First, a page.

Australian government to dump refugees in Cambodia

By Mike Head
27 May 2014

Another draconian measure is being prepared against asylum seekers. The Australian government is preparing to consign refugees to Cambodia, one of the world’s most impoverished countries.

No details have been released, yet plans are clearly well underway to ship up to 1,100 asylum seekers, currently detained in an Australian-controlled camp on the remote Pacific island of Nauru, to be “re-settled” in Cambodia, after they have been officially recognised as refugees under the UN refugee convention.

Immigration Minister Scott Morrison confirmed last week that Prime Minister Tony Abbott’s government has been secretly conducting negotiations with the Cambodian People’s Party government of Prime Minister Hun Sen on a formal memorandum of understanding.

Morrison claimed that a final deal was still some time away, but Ouch Borith, Cambodia’s secretary of state in the Foreign Ministry, said a Cambodian government study of the proposal had been completed and Phnom Penh would be delivering a counter-offer to Canberra in the coming days.

In radio interviews, Morrison vehemently defended the proposal, claiming that refugees would not be compelled to go to Cambodia. If they refused, however, he declared, that would indicate that they were not “genuine” refugees. He also reiterated that they would “never” be allowed to live in Australia. In reality, the Nauru detainees will have no real choice: either they remain on the tiny island, with a population of just 10,000, no jobs and few services, or be flown to Cambodia.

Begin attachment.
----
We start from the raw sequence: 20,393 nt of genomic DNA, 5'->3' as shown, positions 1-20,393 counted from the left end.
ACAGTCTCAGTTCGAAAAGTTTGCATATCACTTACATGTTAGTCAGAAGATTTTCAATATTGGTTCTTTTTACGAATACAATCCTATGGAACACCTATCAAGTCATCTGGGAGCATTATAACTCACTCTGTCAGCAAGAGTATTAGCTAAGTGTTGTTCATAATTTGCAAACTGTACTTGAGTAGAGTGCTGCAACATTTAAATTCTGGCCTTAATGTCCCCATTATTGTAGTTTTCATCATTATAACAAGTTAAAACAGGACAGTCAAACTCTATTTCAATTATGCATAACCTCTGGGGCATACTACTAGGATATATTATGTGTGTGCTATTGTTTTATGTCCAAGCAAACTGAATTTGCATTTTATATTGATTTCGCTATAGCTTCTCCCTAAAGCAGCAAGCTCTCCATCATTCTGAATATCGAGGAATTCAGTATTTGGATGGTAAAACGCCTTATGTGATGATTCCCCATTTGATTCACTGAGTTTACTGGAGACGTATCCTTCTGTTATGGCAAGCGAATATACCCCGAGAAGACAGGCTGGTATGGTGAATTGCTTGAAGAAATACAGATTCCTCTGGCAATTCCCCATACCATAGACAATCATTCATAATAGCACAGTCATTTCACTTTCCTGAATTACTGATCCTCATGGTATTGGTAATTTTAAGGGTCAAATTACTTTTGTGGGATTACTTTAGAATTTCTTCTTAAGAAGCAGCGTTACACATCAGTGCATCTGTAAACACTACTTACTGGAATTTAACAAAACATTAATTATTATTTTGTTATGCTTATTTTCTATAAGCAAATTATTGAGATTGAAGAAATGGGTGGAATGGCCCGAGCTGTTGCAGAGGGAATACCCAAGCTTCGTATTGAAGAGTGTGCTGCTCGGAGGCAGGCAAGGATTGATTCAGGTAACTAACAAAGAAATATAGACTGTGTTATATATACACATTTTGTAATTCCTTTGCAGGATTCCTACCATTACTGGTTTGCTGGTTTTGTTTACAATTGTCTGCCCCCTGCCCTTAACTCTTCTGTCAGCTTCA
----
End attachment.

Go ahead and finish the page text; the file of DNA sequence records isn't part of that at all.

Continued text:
Once in Cambodia, the refugees will be forced to live in squalor, or become sweatshop labour, including in the unsafe, low-wage garment industry. According to UN figures, 45.9 percent of Cambodia’s population lives in “multidimensional poverty,” while an additional 21.4 percent are vulnerable to “multiple deprivations.”

This scheme marks a further escalation of the anti-refugee regime established by the previous Australian Labor government, which reopened detention camps on Nauru and Papua New Guinea’s Manus Island during 2012 in a punitive bid to stop people seeking refuge in Australia. Under Prime Minister Julia Gillard, Labor also sought to negotiate a similar refugee dumping deal with impoverished East Timor and, when those talks met opposition in Timor, signed an agreement with Malaysia to send 800 asylum seekers there.

Labor’s “Malaysian solution” was ultimately thwarted when the High Court ruled the scheme unlawful because it violated elementary rights under the international refugee convention and other human rights treaties. Morrison claimed that the Cambodian plan would avoid that fate because none of the asylum seekers would be sent direct from Australia, but instead from Nauru.

News of the Cambodian plan broke last week when Hun Sen posted a message on Facebook that “Cambodia will sign a memorandum of understanding with Australia in order to help the refugees, who are already interviewed, in the near future.” His revelation that Australia had already interviewed some of the refugees indicated that the arrangements were well advanced. According to the Australian Broadcasting Corporation, some family groups among the Nauru detainees have been told that their future is in Cambodia.